Chatter: On money scheme, you deliver tough love

An occasional peek at what you’re chattering about. In today’s edition: mixed reviews of my effort to make a buck through advertising sales, and a voluntary subscription fee of $5 per quarter.

I thought my favorite tough-love mom (left) was channeling anonymous comments when I read the following, “I have to ask: Have you not been job hunting since you took the buyout? Are you just now trying to figure out how to make a living? I’m sure living the life in Europe over the summer was fun, but if you’ve spent the last 10 months mostly doing this blog and not figuring out your future I have to question your wisdom. Please tell me I’m wrong.”

Then, someone sounding like Sparky (?!), quickly came to my defense: “Let the man take a vacation! After putting many years into a career with Gannett, I’m sure he needs time to de-stress and get his bearings. I know I would (will).”

But really touching: Many, many readers were extra generous in buying subscriptions — including one who wrote: “I’m in for $20. That’s half of the co-pay I pay my therapist and I have gotten as much or more relief out of reading this blog as I have from anything else. Thanks for giving us a place to speak up and speak out.”

Thank you all! XOX!

Join the debate — or start a new one, in Real Time Comments.

To buy a $5 subscription, please use the “Donate” tool in the green sidebar, upper right. Any amount appreciated! Post feedback in the comments section, below. Send e-mail to gannettblog[at]gmail[dot-com].

[Image: Legendary mother Joan Crawford, portrayed in 1981’s Mommie Dearest. My real mom — hi, Raine! — is the world’s best!]

7 Responses to “Chatter: On money scheme, you deliver tough love”

  1. Anonymous Says:

    http://blogtown.portlandmercury.com/archives/2008/10/13/help_a_blogger_out

    Jim Hopkins, 51, was a writer and editor at the Gannett group, which publishes USA Today among other titles, where Hopkins worked for 20 years. Lately, Gannett has been firing everybody. Hopkins among them. So he’s started a blog about Gannett, selling Google ads and soliciting “voluntary subscriptions” through paypal.

    Today, Hopkins set himself a challenge: Make $24,000 from blogging by the end of the year, or “all bets are off.” So far, he’s raised $315 through voluntary subscriptions, and about 15 cents from Google ads, which really do pay appallingly.

  2. rmichem Says:

    Jim, before ANYBODY, SHOULD SEND YOU ANY MONEY> I believe that their are a few questions, that you should answer. 1,How much, money already, have you put into this blog? 2, Where did you come up with the 24 thousands, dollars figure you said you will need? 3,How much time, per day, do you spend on this blog? 4, Any money that come in to your blog> How are you going to set it up? Are you going to keep it as part of your personal living expediencies? Are you going to set up a separate sets of books,? Are you going to maybe set up any kind of legal no-profit deal? 5, What other income do you have(IRA, royalties from pass writing, a trust fund)? Outside of Google, ads, what other funding have you tried to obtain?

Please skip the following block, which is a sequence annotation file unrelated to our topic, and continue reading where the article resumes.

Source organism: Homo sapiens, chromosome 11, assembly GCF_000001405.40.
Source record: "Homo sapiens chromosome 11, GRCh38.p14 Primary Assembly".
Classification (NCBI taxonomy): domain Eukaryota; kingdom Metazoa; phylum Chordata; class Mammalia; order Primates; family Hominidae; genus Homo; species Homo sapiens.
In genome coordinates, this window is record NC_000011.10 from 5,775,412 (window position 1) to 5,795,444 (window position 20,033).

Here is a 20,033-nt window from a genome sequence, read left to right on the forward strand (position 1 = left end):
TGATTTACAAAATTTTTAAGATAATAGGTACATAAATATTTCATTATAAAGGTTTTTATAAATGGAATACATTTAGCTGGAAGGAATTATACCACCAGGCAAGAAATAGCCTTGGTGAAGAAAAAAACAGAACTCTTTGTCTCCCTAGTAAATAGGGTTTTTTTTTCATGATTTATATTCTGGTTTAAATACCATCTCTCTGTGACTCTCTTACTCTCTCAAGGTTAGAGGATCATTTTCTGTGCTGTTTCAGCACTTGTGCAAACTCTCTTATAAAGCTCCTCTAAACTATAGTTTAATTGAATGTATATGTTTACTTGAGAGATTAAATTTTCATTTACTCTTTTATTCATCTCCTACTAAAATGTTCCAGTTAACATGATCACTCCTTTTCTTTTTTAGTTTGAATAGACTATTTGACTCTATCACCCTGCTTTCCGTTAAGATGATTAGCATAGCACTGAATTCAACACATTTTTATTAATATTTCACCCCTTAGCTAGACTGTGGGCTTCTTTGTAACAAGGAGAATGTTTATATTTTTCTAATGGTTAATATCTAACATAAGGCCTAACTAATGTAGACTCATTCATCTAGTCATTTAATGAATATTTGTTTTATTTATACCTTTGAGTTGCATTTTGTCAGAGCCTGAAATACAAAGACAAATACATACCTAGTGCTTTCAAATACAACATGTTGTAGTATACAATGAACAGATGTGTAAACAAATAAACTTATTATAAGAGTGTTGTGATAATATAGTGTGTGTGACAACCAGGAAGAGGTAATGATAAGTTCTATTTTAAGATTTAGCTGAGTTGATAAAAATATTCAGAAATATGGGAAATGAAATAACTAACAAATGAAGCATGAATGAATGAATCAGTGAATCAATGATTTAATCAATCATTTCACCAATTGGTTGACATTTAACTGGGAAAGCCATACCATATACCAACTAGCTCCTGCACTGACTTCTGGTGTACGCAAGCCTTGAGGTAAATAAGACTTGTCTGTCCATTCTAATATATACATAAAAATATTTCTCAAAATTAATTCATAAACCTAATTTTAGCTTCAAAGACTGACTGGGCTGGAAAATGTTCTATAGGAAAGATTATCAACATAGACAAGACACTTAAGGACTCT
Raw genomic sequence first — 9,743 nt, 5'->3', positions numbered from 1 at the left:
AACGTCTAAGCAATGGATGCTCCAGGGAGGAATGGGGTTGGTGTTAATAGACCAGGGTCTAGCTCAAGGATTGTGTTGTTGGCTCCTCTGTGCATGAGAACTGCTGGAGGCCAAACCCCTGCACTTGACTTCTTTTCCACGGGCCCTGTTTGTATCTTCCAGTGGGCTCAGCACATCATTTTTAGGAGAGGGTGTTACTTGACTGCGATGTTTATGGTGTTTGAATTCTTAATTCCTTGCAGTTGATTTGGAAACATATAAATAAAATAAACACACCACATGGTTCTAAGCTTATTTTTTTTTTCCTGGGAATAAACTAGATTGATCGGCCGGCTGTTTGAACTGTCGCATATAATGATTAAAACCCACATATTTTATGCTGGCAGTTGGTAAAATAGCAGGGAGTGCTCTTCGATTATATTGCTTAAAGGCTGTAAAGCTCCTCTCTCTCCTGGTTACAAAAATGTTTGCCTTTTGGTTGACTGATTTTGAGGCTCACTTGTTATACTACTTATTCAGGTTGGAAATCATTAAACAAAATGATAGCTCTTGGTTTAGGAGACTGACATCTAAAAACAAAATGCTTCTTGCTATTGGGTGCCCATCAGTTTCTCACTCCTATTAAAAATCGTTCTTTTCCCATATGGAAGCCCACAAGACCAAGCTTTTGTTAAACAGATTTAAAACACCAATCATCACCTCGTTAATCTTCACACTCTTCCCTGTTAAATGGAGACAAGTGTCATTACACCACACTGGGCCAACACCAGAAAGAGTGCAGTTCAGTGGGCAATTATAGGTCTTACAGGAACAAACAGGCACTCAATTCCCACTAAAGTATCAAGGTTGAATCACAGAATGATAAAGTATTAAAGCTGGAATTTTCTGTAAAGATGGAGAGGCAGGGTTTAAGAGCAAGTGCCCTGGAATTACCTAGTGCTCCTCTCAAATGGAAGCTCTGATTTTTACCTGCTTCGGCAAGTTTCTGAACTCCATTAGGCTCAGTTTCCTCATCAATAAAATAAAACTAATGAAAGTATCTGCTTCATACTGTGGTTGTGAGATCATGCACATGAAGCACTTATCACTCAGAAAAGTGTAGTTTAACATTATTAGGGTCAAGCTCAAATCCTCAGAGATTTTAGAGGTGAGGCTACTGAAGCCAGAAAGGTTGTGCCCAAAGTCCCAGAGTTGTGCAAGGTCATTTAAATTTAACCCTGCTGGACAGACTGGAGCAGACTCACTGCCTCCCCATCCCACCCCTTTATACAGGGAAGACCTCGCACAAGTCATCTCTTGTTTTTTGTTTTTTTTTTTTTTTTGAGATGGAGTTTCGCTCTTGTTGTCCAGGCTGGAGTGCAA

3. Anonymous Says:

    Dad?

  4. Jim Hopkins Says:

    10:23 a.m.: 😉 This is EXACTLY how a USA Today editor would greet a reporter’s business travel request.

  5. Anonymous Says:

    Can we all chip in here and offer 10:20 a blogspot buyout?

  6. Matt Neistein Says:

    Jim, I must say you’ve run into my huge problem with the whole “new journalism” paradigm people are imagining for the Internet, i.e., specific blogs or news sites with hyperlocal content staffed by a few (at best) reporters/editors/whatever: where’s the money?

    Your blog has gotten good press and good traffic numbers, and you certainly have my respect for the job you’ve done. And that’s gotten you enough money to still qualify for food stamps. So if I start a hyperlocal, informative Web site about, say, the Hyde Park neighborhood in Chicago, using all my journalistic skills and experience, it still won’t support me as an adult human being, let alone if I have a family.

    Will such sites eventually make money? No doubt. Do they now? Very rarely. So what happens to the huge gap between when newspapers regress and purge thousands of journalists and when blogs like yours become successful businesses that can support their owners and/or staff?

    I find it amusing when progressive journalists – primarily in academia – shout that all you have to do is set up a site, learn to shoot some video and go into business for yourself as a 21st century newsperson. Sure, it sounds easy … as long as you have enough upfront capital to set it all up and tide yourself over for a couple of years (at least) until the money begins to trickle in.

  7. Anonymous Says:

    rmichem, I’m the one who sent in the $20 cited.

    We don’t need you to decide for us whether we should or should not be sending Jim money. Last time I checked, I’m over the age of 21.

    I have two words for you: Shut up.

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